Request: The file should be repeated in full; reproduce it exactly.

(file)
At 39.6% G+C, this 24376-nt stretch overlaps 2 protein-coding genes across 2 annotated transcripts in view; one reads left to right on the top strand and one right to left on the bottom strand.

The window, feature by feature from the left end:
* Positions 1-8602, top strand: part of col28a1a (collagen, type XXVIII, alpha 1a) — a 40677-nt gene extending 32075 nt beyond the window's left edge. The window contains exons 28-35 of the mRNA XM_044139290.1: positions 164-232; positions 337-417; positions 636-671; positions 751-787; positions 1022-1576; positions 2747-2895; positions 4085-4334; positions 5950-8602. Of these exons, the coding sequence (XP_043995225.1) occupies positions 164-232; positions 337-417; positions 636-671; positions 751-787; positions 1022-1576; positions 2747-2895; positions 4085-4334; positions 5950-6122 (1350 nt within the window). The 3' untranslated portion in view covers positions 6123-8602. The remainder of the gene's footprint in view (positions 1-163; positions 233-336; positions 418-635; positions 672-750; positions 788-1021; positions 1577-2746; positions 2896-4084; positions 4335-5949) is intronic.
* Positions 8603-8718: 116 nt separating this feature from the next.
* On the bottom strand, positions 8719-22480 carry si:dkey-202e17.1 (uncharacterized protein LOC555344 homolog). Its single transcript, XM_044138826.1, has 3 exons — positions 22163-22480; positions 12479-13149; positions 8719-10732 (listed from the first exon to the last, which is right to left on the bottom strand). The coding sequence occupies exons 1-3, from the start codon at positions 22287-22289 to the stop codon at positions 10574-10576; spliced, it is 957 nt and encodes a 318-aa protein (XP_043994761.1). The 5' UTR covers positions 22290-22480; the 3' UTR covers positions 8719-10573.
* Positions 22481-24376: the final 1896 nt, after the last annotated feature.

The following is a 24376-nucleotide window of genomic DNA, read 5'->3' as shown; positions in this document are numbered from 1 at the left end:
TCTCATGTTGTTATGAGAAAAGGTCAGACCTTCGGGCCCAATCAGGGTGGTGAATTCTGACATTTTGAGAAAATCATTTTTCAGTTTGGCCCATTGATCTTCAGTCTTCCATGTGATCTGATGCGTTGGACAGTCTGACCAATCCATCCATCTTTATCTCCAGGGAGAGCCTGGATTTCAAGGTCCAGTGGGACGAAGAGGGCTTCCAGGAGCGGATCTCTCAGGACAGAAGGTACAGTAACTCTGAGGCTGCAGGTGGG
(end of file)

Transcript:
At 39.6% G+C, this 24376-nt stretch overlaps 2 protein-coding genes across 2 annotated transcripts in view; one reads left to right on the top strand and one right to left on the bottom strand.

The window, feature by feature from the left end:
* Positions 1-8602, top strand: part of col28a1a (collagen, type XXVIII, alpha 1a) — a 40677-nt gene extending 32075 nt beyond the window's left edge. The window contains exons 28-35 of the mRNA XM_044139290.1: positions 164-232; positions 337-417; positions 636-671; positions 751-787; positions 1022-1576; positions 2747-2895; positions 4085-4334; positions 5950-8602. Of these exons, the coding sequence (XP_043995225.1) occupies positions 164-232; positions 337-417; positions 636-671; positions 751-787; positions 1022-1576; positions 2747-2895; positions 4085-4334; positions 5950-6122 (1350 nt within the window). The 3' untranslated portion in view covers positions 6123-8602. The remainder of the gene's footprint in view (positions 1-163; positions 233-336; positions 418-635; positions 672-750; positions 788-1021; positions 1577-2746; positions 2896-4084; positions 4335-5949) is intronic.
* Positions 8603-8718: 116 nt separating this feature from the next.
* On the bottom strand, positions 8719-22480 carry si:dkey-202e17.1 (uncharacterized protein LOC555344 homolog). Its single transcript, XM_044138826.1, has 3 exons — positions 22163-22480; positions 12479-13149; positions 8719-10732 (listed from the first exon to the last, which is right to left on the bottom strand). The coding sequence occupies exons 1-3, from the start codon at positions 22287-22289 to the stop codon at positions 10574-10576; spliced, it is 957 nt and encodes a 318-aa protein (XP_043994761.1). The 5' UTR covers positions 22290-22480; the 3' UTR covers positions 8719-10573.
* Positions 22481-24376: the final 1896 nt, after the last annotated feature.

The following is a 24376-nucleotide window of genomic DNA, read 5'->3' as shown; positions in this document are numbered from 1 at the left end:
TCTCATGTTGTTATGAGAAAAGGTCAGACCTTCGGGCCCAATCAGGGTGGTGAATTCTGACATTTTGAGAAAATCATTTTTCAGTTTGGCCCATTGATCTTCAGTCTTCCATGTGATCTGATGCGTTGGACAGTCTGACCAATCCATCCATCTTTATCTCCAGGGAGAGCCTGGATTTCAAGGTCCAGTGGGACGAAGAGGGCTTCCAGGAGCGGATCTCTCAGGACAGAAGGTACAGTAACTCTGAGGCTGCAGGTGGG